Problem Statement 
 MergeSort is a classical sorting algorithm following the divideandconquer paradigm. Sorting n elements, it has a worstcase
complexity of O(n*log(n)), which is optimal for sorting algorithms based on comparisons.
Basically, it sorts a list with more than one element the following way (a list containing only one element is always sorted):
 1. divide the list into two sublists of about equal size (divide)
 2. sort each of the two sublists (conquer)
 3. merge the two sorted sublists into one sorted list (combine)
A pro of MergeSort is that it is stable, i.e. elements with the same key value keep their relative order during sorting.
A con is that it is not inplace since it needs additional space for temporarily storing elements.
Given a int[] numbers, return the number of comparisons the MergeSort algorithm
(as described in pseudocode below) makes in order to sort that list. In this context, a single comparison takes two numbers x, y
(from the list to be sorted) and determines which of x < y, x = y and x > y holds.
List mergeSort(List a)
1. if size(a) <= 1, return a
2. split a into two sublists b and c
if size(a) = 2*k, b contains the first k elements of a, c the last k elements
if size(a) = 2*k+1, b contains the first k elements of a, c the last k+1 elements
3. List sb = mergeSort(b)
List sc = mergeSort(c)
4. return merge(sb, sc)
List merge(List b, List c)
1. create an empty list a
2. while both b and c are not empty, compare the first elements of b and c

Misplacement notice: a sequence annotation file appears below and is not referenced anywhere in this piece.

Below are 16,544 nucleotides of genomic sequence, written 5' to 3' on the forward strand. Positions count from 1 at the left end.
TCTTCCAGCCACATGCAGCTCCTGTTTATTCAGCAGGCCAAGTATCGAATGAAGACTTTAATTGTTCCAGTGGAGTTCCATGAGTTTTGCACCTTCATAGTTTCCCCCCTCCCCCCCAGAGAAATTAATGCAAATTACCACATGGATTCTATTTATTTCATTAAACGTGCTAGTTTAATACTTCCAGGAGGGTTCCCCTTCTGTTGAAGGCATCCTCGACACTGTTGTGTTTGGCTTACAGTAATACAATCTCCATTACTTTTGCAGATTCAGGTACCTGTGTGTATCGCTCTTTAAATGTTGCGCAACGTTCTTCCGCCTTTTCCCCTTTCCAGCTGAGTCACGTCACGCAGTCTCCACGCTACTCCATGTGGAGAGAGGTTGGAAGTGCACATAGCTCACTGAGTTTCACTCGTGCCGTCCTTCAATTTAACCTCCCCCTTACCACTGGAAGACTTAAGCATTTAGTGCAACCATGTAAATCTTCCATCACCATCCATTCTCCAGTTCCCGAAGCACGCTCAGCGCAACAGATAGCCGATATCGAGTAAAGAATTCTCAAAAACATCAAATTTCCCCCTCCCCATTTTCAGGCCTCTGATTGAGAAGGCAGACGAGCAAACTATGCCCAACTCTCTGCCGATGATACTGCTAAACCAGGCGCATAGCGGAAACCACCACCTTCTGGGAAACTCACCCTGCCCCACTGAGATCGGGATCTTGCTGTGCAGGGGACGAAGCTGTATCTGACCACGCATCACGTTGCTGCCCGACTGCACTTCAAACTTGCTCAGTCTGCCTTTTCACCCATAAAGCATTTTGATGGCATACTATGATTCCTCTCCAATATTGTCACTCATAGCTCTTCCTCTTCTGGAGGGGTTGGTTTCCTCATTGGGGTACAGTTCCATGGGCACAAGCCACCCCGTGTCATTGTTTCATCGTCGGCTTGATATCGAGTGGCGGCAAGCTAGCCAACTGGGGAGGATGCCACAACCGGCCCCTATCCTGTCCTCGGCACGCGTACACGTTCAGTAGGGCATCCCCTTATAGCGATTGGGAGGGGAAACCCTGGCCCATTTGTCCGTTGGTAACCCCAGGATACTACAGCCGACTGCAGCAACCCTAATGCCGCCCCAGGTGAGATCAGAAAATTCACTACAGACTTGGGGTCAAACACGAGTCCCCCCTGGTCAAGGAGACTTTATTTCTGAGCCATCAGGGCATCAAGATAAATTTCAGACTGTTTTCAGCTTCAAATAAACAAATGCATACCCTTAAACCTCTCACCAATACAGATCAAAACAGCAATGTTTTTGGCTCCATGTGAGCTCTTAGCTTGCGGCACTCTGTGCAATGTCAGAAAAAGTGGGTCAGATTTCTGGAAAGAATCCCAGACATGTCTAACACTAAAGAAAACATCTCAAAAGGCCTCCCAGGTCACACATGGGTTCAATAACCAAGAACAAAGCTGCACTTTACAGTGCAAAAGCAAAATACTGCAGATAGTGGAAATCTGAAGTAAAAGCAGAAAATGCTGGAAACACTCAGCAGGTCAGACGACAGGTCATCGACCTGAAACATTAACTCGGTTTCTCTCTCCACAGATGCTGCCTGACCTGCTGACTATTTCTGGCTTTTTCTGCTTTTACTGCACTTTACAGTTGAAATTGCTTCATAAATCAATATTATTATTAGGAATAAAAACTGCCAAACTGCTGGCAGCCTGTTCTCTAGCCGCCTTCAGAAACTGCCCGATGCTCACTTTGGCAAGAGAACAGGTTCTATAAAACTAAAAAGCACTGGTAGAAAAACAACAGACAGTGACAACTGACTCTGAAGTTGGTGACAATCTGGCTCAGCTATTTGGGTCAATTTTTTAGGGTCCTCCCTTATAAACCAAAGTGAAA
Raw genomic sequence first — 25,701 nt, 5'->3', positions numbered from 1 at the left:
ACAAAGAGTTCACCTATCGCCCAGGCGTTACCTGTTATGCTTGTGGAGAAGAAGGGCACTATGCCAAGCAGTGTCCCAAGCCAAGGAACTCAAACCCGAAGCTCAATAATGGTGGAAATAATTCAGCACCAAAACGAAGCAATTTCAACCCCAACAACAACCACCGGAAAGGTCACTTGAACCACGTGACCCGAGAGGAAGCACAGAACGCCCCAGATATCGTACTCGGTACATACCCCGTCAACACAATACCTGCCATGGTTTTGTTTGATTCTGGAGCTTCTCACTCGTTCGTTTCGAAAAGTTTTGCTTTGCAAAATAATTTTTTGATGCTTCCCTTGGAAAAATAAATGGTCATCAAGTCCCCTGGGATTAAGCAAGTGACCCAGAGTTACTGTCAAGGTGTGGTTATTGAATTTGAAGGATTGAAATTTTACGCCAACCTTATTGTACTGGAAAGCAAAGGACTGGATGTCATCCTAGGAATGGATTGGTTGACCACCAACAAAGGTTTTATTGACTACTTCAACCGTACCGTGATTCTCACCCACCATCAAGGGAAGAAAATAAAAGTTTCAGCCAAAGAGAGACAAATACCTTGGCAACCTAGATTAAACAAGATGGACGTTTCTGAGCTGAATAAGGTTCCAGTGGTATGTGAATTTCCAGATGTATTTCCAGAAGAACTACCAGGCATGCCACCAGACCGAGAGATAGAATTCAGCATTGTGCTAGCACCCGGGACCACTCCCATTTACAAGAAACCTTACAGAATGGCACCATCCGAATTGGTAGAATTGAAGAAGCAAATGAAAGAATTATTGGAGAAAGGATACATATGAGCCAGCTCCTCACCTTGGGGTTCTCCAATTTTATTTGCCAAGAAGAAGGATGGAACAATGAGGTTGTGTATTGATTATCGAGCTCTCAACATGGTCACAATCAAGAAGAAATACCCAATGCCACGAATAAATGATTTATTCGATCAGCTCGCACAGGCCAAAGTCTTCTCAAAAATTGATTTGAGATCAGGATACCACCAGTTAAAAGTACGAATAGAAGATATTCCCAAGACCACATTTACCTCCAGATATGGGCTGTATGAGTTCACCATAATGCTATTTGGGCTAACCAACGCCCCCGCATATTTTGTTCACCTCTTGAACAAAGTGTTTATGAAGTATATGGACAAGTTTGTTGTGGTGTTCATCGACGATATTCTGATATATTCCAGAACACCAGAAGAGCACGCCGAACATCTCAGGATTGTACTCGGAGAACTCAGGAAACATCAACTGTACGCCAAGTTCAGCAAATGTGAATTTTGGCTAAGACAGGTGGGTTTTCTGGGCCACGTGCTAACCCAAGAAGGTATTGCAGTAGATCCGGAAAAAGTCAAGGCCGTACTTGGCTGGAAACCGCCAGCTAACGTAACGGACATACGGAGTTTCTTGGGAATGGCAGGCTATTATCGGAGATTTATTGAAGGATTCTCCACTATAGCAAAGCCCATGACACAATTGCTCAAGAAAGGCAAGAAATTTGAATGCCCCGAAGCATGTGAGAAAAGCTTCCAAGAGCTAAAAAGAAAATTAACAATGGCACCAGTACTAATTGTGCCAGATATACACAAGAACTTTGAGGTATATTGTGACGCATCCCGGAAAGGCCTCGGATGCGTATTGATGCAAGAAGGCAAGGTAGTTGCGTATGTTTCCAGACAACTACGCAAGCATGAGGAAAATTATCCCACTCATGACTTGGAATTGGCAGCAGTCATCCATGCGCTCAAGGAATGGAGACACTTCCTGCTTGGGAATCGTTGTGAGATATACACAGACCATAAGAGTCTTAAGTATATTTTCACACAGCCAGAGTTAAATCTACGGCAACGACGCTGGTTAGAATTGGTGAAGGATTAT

first(b) < first(c): remove the first element of b and append it to the end of a
first(b) > first(c): remove the first element of c and append it to the end of a
first(b) = first(c): remove the first elements of b and c and append them to the end of a
3. if either b or c is not empty, append that nonempty list to the end of a
4. return a


Definition 
 Class:  MergeSort  Method:  howManyComparisons  Parameters:  int[]  Returns:  int  Method signature:  int howManyComparisons(int[] numbers)  (be sure your method is public) 




Notes 
  Be sure to exactly follow the algorithm as described, as a different implementation of MergeSort might lead to a different number of comparisons. 

Constraints 
  numbers contains between 0 and 50 elements, inclusive. 
  Each element of numbers is an int in its 'natural' (signed 32bit) range from (2^31) to (2^31)1. 

Examples 
0)  
  Returns: 4  {1, 2, 3, 4} is first split to {1, 2} and {3, 4}. {1, 2} is split to {1} and {2} and merging to {1, 2} takes one comparison. {3, 4} is split to {3} and {4} and merging to {3, 4} also takes one comparison. Merging {1, 2} and {3, 4} to {1, 2, 3, 4} takes two comparisons (first 1 is compared to 3 and then 2 is compared to 3). This makes a total of four comparisons. 


1)  
  Returns: 2  {2, 3, 2} is split to {2} and {3, 2}. {3, 2} is split and then merged to {2, 3} making one comparison. {2} and {2, 3} are merged to {2, 2, 3} also making one comparison, which totals to two comparisons made. 


2)  
 
3)  
 
4)  
 {2000000000,2000000000,0,0,0,2000000000,2000000000,0,0,0} 
 Returns: 19